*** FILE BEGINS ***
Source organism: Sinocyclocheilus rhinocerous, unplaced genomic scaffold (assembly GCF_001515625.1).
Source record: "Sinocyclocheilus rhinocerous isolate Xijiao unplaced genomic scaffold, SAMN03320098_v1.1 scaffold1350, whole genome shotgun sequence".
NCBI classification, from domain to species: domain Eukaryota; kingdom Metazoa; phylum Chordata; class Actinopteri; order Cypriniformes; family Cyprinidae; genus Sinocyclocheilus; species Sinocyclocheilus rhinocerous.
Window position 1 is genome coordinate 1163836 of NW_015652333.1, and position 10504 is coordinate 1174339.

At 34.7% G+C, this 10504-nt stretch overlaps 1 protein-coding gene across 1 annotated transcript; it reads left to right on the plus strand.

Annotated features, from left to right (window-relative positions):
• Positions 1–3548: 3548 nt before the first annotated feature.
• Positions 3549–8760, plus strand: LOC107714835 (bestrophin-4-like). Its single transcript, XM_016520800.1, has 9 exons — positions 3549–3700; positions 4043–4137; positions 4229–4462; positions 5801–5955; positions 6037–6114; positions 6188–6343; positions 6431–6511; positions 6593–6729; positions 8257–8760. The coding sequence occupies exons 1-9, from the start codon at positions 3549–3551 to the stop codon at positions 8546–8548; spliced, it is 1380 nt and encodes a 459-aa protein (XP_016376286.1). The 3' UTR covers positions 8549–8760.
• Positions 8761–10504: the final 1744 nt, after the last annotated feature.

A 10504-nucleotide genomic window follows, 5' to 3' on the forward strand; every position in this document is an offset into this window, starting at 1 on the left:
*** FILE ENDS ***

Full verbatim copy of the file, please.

Source organism: Sinocyclocheilus rhinocerous, unplaced genomic scaffold (assembly GCF_001515625.1).
Source record: "Sinocyclocheilus rhinocerous isolate Xijiao unplaced genomic scaffold, SAMN03320098_v1.1 scaffold1350, whole genome shotgun sequence".
NCBI classification, from domain to species: domain Eukaryota; kingdom Metazoa; phylum Chordata; class Actinopteri; order Cypriniformes; family Cyprinidae; genus Sinocyclocheilus; species Sinocyclocheilus rhinocerous.
Window position 1 is genome coordinate 1163836 of NW_015652333.1, and position 10504 is coordinate 1174339.

At 34.7% G+C, this 10504-nt stretch overlaps 1 protein-coding gene across 1 annotated transcript; it reads left to right on the plus strand.

Annotated features, from left to right (window-relative positions):
• Positions 1–3548: 3548 nt before the first annotated feature.
• Positions 3549–8760, plus strand: LOC107714835 (bestrophin-4-like). Its single transcript, XM_016520800.1, has 9 exons — positions 3549–3700; positions 4043–4137; positions 4229–4462; positions 5801–5955; positions 6037–6114; positions 6188–6343; positions 6431–6511; positions 6593–6729; positions 8257–8760. The coding sequence occupies exons 1-9, from the start codon at positions 3549–3551 to the stop codon at positions 8546–8548; spliced, it is 1380 nt and encodes a 459-aa protein (XP_016376286.1). The 3' UTR covers positions 8549–8760.
• Positions 8761–10504: the final 1744 nt, after the last annotated feature.

A 10504-nucleotide genomic window follows, 5' to 3' on the forward strand; every position in this document is an offset into this window, starting at 1 on the left: